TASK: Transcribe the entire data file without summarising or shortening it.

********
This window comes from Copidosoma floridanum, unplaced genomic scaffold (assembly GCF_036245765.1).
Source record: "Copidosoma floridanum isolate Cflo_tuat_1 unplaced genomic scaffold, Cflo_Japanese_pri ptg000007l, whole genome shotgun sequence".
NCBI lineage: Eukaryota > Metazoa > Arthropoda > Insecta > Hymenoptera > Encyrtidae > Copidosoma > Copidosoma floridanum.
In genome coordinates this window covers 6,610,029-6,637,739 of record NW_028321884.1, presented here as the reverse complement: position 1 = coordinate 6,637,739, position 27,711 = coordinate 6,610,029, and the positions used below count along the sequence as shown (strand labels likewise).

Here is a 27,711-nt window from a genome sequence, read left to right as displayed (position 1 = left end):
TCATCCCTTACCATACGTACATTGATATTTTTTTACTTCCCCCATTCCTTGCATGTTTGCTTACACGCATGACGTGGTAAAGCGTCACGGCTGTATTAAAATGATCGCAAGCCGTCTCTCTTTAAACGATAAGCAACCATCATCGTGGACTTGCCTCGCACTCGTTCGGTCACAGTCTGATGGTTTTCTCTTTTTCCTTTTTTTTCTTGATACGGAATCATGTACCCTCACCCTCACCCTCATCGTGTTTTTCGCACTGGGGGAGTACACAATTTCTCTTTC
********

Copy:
This window comes from Copidosoma floridanum, unplaced genomic scaffold (assembly GCF_036245765.1).
Source record: "Copidosoma floridanum isolate Cflo_tuat_1 unplaced genomic scaffold, Cflo_Japanese_pri ptg000007l, whole genome shotgun sequence".
NCBI lineage: Eukaryota > Metazoa > Arthropoda > Insecta > Hymenoptera > Encyrtidae > Copidosoma > Copidosoma floridanum.
In genome coordinates this window covers 6,610,029-6,637,739 of record NW_028321884.1, presented here as the reverse complement: position 1 = coordinate 6,637,739, position 27,711 = coordinate 6,610,029, and the positions used below count along the sequence as shown (strand labels likewise).

Here is a 27,711-nt window from a genome sequence, read left to right as displayed (position 1 = left end):
TCATCCCTTACCATACGTACATTGATATTTTTTTACTTCCCCCATTCCTTGCATGTTTGCTTACACGCATGACGTGGTAAAGCGTCACGGCTGTATTAAAATGATCGCAAGCCGTCTCTCTTTAAACGATAAGCAACCATCATCGTGGACTTGCCTCGCACTCGTTCGGTCACAGTCTGATGGTTTTCTCTTTTTCCTTTTTTTTCTTGATACGGAATCATGTACCCTCACCCTCACCCTCATCGTGTTTTTCGCACTGGGGGAGTACACAATTTCTCTTTC